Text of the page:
How Can We Turn Up Turnout?

Guest Correspondence

SRQ Daily Columnist Kevin Cooper is the vice president for Public Policy and Sarasota Tomorrow Initiatives for The Greater Sarasota Chamber of Commerce

Voters in the City of Sarasota may soon be asked to consider a critical mechanism behind one of the country’s most fundamental elements: democratic elections.  On July 6, at a City Commission meeting, the agenda calls for discussion on “changing City elections to coincide with federal and state elections in even-numbered years.”  For those less familiar with the City’s process, elections are currently held during the spring in odd-numbered years.

There are a number of reasons that communities might choose to hold their elections in a pattern that differs from federal and state election cycles. In the City of Sarasota, there are many good and reasonable people with differing opinions on when elections should take place.  Regardless of the community, or the opinion, the goal should always be fundamentally rooted in maximizing voter participation.

A core concern some have with moving City elections in line with federal and state cycles is that City items would then be shuffled further down the ballot than they would otherwise appear currently. In effect, a ballot is laid out in a specific order that would triage City items below a number of other offices (e.g., President). This concern is typically referred to as ‘down ballot fall-off.’ The theory is that the longer a ballot gets, the less likely someone is to move all the way through it. Therefore, voter participation in City elections could suffer because City items would effectively get lost at the bottom of a ballot.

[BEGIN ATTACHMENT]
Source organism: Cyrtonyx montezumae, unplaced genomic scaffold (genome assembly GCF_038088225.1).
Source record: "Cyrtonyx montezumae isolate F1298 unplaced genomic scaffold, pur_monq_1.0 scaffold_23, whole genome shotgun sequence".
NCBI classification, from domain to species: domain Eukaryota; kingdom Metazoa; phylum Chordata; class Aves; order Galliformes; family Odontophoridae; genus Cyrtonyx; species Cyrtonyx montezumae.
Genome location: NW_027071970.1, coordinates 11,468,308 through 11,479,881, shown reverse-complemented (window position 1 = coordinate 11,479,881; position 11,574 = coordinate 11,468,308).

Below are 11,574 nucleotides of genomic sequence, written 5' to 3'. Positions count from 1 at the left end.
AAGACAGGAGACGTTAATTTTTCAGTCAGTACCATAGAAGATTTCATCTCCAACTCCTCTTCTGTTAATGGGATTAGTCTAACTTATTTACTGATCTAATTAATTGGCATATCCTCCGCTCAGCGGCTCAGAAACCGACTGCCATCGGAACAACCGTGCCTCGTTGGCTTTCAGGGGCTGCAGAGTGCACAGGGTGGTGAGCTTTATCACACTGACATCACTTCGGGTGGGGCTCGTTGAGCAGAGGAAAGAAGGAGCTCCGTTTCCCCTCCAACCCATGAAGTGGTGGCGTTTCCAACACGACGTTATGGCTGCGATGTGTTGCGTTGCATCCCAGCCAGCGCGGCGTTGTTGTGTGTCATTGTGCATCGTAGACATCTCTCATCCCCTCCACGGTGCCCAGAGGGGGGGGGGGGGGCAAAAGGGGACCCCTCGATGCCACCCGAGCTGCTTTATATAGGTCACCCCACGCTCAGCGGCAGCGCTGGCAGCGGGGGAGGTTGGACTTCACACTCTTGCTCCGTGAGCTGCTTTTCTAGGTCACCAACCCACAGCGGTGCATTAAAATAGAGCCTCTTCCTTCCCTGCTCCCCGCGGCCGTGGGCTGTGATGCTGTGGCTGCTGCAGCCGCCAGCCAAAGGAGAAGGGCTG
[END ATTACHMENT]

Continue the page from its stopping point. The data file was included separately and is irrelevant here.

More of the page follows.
In the City’s 2015 runoff election, overall voter turnout was 18.7 percent.  Granted, some voters would only find charter amendments on their ballot, but participation wasn’t too far off from previous elections.  For the 2013 general and runoff elections, where two elections are sometimes needed to elect a Commissioner, voter turnout was 17.34 percent and 19.97 percent respectively. In 2011, turnout was 17.78 percent and 14.81 percent respectively. 

During the 2014 statewide general election, the City of North Port had two Commission races on the ballot. While battling for attention amidst an election for Governor, and the roughly 17 other items that appeared on the ballot ahead of them, voter participation in the North Port specific races was over 42 percent. 

During that same election, the City of Venice had one Council seat up for election. The City of Venice was likewise afflicted with the laundry list of other ballot items that appeared before it.  That contest saw a voter turnout of over 54 percent.  Interestingly, in 2011, an odd-numbered year, the last time that same seat was contested, and where it was one of only two items on the ballot, the turnout was 23.74 percent.

While local municipalities differ in many respects, particularly in the makeup of their electorate, there is no city-specific variable that could reasonably explain the drastic difference in voter participation across elections. 

During the process of discourse on the topic, the public should be aware that this ‘down ballot fall-off’ concern does not appear to be validated by any local, factual data. The Greater Sarasota Chamber of Commerce leadership believes that, ultimately, the question of whether or not to move the City’s elections should be posed to the electorate on a ballot at referendum…. perhaps one coinciding with a federal and state election cycle during an even-numbered year.

SRQ Daily Columnist Kevin Cooper is the vice president for Public Policy and Sarasota Tomorrow Initiatives for The Greater Sarasota Chamber of Commerce

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